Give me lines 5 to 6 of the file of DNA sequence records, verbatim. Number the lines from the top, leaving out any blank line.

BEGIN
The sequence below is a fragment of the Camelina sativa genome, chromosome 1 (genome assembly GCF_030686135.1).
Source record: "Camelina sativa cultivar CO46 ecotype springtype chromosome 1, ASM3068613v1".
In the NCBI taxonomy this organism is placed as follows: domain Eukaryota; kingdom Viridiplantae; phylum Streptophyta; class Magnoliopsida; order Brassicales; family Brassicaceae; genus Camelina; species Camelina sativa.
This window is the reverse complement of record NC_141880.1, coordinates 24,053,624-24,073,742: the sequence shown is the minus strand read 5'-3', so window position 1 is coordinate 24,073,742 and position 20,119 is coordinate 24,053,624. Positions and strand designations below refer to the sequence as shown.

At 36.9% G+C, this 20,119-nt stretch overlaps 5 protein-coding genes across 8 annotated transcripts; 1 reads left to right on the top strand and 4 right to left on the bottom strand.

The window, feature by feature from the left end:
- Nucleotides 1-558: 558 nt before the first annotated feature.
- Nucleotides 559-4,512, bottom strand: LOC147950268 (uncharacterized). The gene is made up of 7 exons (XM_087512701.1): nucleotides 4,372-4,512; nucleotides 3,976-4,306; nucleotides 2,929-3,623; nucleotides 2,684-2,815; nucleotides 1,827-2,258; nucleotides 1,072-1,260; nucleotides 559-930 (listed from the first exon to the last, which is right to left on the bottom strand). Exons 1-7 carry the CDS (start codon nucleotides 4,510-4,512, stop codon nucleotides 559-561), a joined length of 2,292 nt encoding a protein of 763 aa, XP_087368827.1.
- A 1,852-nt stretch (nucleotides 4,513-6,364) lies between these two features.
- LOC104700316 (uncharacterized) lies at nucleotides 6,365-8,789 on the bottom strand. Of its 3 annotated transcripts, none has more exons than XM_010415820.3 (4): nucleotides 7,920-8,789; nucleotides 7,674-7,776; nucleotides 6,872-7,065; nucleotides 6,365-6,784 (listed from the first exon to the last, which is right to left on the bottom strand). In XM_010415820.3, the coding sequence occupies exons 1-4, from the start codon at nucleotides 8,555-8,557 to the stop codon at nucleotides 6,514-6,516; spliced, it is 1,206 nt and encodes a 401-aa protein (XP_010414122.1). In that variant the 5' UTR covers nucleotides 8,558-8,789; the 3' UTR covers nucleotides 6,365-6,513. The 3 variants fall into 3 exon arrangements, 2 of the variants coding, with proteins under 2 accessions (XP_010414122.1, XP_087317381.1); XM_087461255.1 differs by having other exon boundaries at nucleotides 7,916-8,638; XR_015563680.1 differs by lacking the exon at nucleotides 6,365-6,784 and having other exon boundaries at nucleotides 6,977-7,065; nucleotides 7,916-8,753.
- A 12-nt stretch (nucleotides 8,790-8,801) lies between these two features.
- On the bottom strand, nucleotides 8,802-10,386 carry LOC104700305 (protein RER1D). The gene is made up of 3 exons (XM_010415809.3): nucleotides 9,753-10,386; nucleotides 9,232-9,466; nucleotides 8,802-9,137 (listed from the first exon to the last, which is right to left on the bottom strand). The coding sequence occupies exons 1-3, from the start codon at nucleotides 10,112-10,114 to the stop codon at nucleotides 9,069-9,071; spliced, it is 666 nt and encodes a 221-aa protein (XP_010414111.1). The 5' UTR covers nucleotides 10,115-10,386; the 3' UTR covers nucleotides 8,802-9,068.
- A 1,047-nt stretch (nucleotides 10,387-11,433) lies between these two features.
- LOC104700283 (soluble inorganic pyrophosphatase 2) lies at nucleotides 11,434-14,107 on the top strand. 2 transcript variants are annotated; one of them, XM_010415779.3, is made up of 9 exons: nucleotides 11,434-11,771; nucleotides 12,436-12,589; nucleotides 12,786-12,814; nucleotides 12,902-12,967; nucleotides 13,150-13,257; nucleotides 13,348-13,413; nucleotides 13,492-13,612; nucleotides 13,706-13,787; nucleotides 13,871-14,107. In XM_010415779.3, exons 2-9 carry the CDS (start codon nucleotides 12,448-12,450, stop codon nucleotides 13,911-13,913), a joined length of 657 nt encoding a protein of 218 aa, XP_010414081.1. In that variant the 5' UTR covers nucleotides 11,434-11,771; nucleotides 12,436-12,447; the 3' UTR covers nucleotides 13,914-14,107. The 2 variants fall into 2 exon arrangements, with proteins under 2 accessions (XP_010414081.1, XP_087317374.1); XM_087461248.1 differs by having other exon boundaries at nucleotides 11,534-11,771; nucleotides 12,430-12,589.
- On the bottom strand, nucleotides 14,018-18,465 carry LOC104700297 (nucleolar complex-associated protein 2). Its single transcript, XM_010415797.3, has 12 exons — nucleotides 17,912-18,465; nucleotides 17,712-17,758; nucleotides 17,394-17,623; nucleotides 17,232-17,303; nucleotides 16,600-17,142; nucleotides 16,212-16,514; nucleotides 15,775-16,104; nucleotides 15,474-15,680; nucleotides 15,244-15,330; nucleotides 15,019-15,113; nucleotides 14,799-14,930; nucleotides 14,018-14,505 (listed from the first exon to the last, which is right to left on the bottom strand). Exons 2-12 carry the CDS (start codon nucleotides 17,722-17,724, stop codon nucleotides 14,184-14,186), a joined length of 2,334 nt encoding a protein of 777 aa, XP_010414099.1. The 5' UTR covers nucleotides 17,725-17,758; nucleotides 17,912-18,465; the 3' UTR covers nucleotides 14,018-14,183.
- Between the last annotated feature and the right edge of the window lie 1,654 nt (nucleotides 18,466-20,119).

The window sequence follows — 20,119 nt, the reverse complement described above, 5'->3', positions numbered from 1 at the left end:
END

At 36.9% G+C, this 20,119-nt stretch overlaps 5 protein-coding genes across 8 annotated transcripts; 1 reads left to right on the top strand and 4 right to left on the bottom strand.

The window, feature by feature from the left end: